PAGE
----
A study of the meaning of culture, the diversity of cultures in both the contemporary world and the past, and the manner by which cultures have adapted and developed. Attention will be given to the work of anthropological theorists and to the four subdivisions of anthropology: cultural anthropology, physical anthropology, linguistics and archaeology.

American Political Institutions
POL 2020

The origins and development of American government, with emphasis on the concept of participatory democracy as practiced in our republican form.

The Family in Society
SOC 2500

A study of the functions of the institution of family and the inter-relationship of family and other major institutions in society including the ways in which current social conditions and cultural, ethnic, and economic diversity influence this relationship. Current sociological research on family behavior will be examined and a Christian perspective on family emphasized.

Social Problems
SOC 3200

A sociological description and analysis of some of the contemporary social problems in American Society with an emphasis on programs designed to help remedy these problems.

Urban Sociology
SOC 3300

An examination of urban lifestyles, problems, development, and change from a historical perspective, providing both theoretical and practical background for analysis of various urban conditions, and seeking to identify and apply practical solutions to these problems. A major experiential learning component is field work and ethnographic research in core urban Nashville neighborhoods. A section on urban planning and urban ministry is included.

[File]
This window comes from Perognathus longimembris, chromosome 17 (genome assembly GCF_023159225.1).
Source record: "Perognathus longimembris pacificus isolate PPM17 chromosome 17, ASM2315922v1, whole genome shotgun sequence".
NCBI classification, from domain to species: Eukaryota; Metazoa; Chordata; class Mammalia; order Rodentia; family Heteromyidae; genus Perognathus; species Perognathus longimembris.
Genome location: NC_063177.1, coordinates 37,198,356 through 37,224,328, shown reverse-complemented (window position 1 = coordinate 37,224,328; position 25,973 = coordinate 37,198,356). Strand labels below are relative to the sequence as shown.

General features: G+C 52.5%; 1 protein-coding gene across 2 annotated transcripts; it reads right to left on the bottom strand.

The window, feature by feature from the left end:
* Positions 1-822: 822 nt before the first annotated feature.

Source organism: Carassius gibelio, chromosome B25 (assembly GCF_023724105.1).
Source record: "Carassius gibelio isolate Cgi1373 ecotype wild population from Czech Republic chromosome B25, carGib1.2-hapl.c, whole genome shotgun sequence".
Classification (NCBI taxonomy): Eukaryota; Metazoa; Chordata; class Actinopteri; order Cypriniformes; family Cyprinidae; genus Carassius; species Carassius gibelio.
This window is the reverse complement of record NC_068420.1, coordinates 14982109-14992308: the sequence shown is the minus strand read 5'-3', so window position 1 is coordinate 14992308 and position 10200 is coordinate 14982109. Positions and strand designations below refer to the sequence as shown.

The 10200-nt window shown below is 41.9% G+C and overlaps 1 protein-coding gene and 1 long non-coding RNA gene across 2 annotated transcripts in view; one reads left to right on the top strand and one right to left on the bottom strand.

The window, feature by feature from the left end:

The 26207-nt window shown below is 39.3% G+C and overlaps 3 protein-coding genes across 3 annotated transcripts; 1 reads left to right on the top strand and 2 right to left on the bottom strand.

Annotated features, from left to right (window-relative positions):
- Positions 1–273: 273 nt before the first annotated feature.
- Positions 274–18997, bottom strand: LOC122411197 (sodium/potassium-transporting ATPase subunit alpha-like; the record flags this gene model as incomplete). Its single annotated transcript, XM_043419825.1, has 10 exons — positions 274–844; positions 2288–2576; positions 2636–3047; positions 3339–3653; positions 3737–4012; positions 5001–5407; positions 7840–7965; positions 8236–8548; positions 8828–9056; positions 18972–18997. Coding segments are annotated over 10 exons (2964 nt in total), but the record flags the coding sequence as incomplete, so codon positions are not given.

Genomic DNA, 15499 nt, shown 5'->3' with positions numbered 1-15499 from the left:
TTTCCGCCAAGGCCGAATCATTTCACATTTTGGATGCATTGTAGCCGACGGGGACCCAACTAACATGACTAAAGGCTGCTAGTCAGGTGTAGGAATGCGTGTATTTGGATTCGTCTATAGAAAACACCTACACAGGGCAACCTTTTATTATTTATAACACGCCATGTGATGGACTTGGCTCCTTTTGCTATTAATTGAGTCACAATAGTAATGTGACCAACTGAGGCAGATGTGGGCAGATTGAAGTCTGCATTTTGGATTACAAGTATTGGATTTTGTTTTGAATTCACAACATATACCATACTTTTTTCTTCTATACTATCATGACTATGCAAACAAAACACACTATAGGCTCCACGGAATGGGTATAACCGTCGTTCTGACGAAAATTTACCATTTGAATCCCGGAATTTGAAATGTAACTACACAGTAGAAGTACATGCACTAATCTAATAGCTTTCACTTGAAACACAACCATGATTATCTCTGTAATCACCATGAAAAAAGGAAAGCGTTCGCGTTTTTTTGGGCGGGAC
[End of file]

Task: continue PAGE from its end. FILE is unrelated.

Introduction to Social Work
SWK 1200

This course offers an introduction to the field of social work and its mission of social justice and equity at the micro (individual), mezzo (group), and macro (community and organization) levels of society. Students will explore the history, key theories, and diverse work of the profession with consistent focus on often oppressed and marginalized communities. Throughout this course, students will discover the core values, ethics, personal skills, and characteristics required of social work practitioners.

Theory I
MUS 2010

The study of music from Medieval Period to 1700. Students will be expected to compose and analyze music appropriate to the styles studied within the context of the era under investigation. Music notation software will be used to complete the requirements of this class; training on this software will be embedded in the class.

Theory II
MUS 2020

Continuation of Theory I. The study of music from 1700 to 1800.

Theory III
MUS 3010

Continuation of Theory II. The study of music from 1800 to 1900.

Aural Theory I
MUS 2060

The development of music notation literacy and musicianship skills through sight-singing, ear training, and tonal/rhythm dictation in varying meters and modalities.

Aural Theory II
MUS 2070
Continuation of Aural Theory I. Further development of music notation literacy and musicianship skills through sight-singing, ear training, and tonal/rhythm dictation in varying meters and modalities.
Aural Theory III
MUS 3060
Continuation of Aural Theory II. Further development of music notation literacy and musicianship skills through sight-singing, ear training, and tonal/rhythm dictation in varying meters and modalities.
Elementary Conducting
MUS 3100